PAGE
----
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The Weekly PokerNews Strategy Quiz: All In at the WSOP Main Event

07-17-2016 15682 responses Top results

Just 80 players are left from the starting field of 6,737 in the 2016 World Series of Poker Main Event. But there is still a long way to go until they reach a final table of nine, then an even longer wait until that final table finally plays out in November.

The cash bubble burst Thursday night late on Day 3, and it has taken just over two more days' worth of poker for the field to be trimmed from 1,011 down to 80. A number of big names remain, with many more making deep runs only to fall short on Days 4 or 5.

Today's installment of The Weekly PokerNews Strategy Quiz highlights some of the big bustouts over the last couple of days being reported by Use these eight questions to test your knowledge of all-in situations. Six correct answers earns a passing grade, and when you're done you'll see a leaderboard showing you how your finish compared with others taking the quiz.

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Question 1

After losing most of his stack with ace-king versus pocket threes, 2013 WSOP Main Event champion Ryan Riess was knocked out in 271st ($36,708) in a hand versus Valentin Vornicu in which Riess again had two overcards against a small pair. With Kd-10h versus Vornicu’s 5c-5h, Riess had about a _________ chance of winning, but there was a five on the flop and he was drawing dead by the turn.

Question 2

Maria Ho was one of the early knockouts yesterday in 242nd ($36,708), and Vornicu was the responsible party once more. The hand began as a four-way pot, then a Jd-8s-5d flop saw Ho get all her chips in with Ad-9d versus Vornicu’s Qd-4d while the other players stepped aside. At that point Ho was ahead as an almost _________ favorite to win, but a four on the river gave the hand to Vornicu.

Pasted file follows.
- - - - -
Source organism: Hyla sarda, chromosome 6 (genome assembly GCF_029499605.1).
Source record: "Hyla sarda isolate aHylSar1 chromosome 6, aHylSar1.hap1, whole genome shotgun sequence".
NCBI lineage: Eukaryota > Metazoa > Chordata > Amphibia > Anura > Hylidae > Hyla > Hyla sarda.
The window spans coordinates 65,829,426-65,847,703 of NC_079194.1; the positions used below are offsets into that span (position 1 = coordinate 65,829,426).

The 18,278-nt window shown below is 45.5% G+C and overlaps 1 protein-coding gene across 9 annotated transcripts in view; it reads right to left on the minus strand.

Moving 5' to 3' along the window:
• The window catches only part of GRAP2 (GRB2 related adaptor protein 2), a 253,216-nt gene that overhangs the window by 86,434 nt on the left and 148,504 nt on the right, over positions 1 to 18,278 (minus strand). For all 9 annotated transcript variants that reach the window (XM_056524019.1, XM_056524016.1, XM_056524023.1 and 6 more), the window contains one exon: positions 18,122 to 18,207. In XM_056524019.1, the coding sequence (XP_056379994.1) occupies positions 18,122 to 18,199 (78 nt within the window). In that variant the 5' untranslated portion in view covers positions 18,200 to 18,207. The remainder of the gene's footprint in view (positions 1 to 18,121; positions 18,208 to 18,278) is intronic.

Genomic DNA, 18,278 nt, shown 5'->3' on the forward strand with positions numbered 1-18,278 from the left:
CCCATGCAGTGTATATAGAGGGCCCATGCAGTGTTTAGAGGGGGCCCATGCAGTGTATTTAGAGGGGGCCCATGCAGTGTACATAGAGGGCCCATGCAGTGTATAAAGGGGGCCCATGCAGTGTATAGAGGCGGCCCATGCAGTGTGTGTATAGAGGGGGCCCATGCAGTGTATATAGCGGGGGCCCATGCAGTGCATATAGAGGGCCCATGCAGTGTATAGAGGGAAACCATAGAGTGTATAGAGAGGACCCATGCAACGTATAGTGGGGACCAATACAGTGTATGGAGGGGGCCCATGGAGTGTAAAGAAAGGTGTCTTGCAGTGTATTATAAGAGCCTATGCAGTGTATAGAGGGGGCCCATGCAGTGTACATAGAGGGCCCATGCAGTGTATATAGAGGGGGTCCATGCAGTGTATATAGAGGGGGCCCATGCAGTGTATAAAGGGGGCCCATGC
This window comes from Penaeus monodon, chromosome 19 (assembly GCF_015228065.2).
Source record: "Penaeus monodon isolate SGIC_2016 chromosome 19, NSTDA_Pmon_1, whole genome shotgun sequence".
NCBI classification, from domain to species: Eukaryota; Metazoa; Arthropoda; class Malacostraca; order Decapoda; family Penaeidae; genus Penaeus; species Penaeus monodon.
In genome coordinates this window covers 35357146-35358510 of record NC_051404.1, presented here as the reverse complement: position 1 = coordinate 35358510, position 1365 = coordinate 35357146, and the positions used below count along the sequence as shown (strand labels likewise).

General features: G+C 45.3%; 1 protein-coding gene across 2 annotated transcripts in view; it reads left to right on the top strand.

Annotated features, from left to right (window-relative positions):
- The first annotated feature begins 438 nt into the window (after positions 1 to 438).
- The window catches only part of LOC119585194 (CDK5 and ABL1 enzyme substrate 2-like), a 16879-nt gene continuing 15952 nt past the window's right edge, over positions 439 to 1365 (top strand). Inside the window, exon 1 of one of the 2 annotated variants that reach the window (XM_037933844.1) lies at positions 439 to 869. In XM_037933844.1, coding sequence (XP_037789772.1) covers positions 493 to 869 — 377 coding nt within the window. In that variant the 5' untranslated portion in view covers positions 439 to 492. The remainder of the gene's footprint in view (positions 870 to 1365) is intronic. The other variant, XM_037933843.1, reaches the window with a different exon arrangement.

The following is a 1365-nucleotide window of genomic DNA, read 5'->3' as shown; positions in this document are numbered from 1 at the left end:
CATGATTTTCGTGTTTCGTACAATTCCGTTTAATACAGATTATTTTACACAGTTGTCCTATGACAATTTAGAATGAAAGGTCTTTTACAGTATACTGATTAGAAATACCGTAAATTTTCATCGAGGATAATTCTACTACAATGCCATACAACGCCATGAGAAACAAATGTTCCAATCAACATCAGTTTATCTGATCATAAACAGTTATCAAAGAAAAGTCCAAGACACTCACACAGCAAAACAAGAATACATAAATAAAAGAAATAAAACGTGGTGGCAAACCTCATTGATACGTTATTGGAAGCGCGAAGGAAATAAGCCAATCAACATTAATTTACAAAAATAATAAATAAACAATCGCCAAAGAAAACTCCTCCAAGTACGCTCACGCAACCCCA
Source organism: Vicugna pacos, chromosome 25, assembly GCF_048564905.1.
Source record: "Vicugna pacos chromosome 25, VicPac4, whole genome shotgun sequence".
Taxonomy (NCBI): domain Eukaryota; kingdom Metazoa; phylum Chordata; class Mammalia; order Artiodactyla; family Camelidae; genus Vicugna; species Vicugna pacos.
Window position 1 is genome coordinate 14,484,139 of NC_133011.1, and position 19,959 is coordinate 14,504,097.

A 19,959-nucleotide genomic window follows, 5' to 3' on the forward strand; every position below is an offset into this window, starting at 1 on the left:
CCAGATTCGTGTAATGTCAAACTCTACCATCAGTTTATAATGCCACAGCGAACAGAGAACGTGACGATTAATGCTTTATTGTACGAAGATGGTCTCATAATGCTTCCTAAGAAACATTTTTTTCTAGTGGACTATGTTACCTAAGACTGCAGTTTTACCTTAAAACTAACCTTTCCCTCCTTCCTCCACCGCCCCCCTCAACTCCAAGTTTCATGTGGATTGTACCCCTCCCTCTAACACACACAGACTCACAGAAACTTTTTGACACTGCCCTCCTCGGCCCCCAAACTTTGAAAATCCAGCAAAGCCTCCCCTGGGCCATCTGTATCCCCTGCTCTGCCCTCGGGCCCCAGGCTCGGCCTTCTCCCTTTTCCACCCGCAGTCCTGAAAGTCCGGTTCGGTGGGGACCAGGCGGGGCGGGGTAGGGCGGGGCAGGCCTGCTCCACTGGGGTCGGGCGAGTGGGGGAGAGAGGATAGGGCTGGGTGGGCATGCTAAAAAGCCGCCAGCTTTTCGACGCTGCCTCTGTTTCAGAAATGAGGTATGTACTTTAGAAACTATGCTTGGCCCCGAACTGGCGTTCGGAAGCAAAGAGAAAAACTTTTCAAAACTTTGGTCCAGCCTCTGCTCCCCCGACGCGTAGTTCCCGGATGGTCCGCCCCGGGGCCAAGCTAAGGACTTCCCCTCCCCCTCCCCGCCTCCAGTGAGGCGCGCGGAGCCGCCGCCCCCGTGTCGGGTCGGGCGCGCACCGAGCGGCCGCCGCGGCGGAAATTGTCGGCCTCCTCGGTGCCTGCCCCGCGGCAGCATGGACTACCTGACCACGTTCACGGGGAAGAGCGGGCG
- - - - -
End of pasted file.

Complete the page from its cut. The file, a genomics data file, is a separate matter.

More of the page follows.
Question 3

Yesterday Shaun Deeb went out in 221st ($42,285) after taking 7c-7h up against Jeff Hakim’s Ad-As. Deeb was just about _________ to double up, but couldn’t improve and was eliminated.

Question 4

Soon after that hand, Jennifer Shahade went out in 204th ($42,285). As the PokerStars blog explained, Shahade was all in preflop with pocket aces against an opponent’s pocket queens, but the board gave her opponent a flush and Shahade was knocked out despite having been better than a _________ favorite to survive that hand.

Question 5

Johnny Chan made another deep run this year to finish 180th ($42,285). Chris Hanks was the player to knock out the two-time Main Event champ, doing so just one hand after Shankar Pillai crippled Chan. In that penultimate hand, Chan had open-shoved from the button with 8s-5h and got called by Pillai who had 10h-10c in the big blind, a situation in which Chan was only about _________ to win.

Question 6

Dan Heimiller made it all of the way to 137th ($49,108). His last hand saw him raise all in on a Qs-7s-3h-4s board over a Daniel Colman bet. A third player folded, then Colman called the shove to show Ks-9s for a spade flush. Heimiller had 7c-7h for a set of sevens, meaning with one card to come he had just _________ outs to win the hand.

Question 7

2004 Main Event champion Greg Raymer finished 122nd ($49,108) yesterday after running 9h-9c into Kenny Hallaert’s 10h-10s. Raymer was about _________ to survive, but Hallaert’s hand held, earning him the pot and a signed fossil from Raymer (pictured above).

Question 8

Finally, Bryan Piccioli was the chip leader to start Day 5 with 251 players left, but at the end of the night he would fall in 84th ($67,855). In his last hand Piccioli four-bet shoved with Ah-Qh, was called by Jerry Wong who had Ad-Kh, and after the board ran out eight-high Piccioli’s run was over. When the chips went in, Piccioli had about a _________ chance of surviving either by winning the hand or chopping.

What do you think?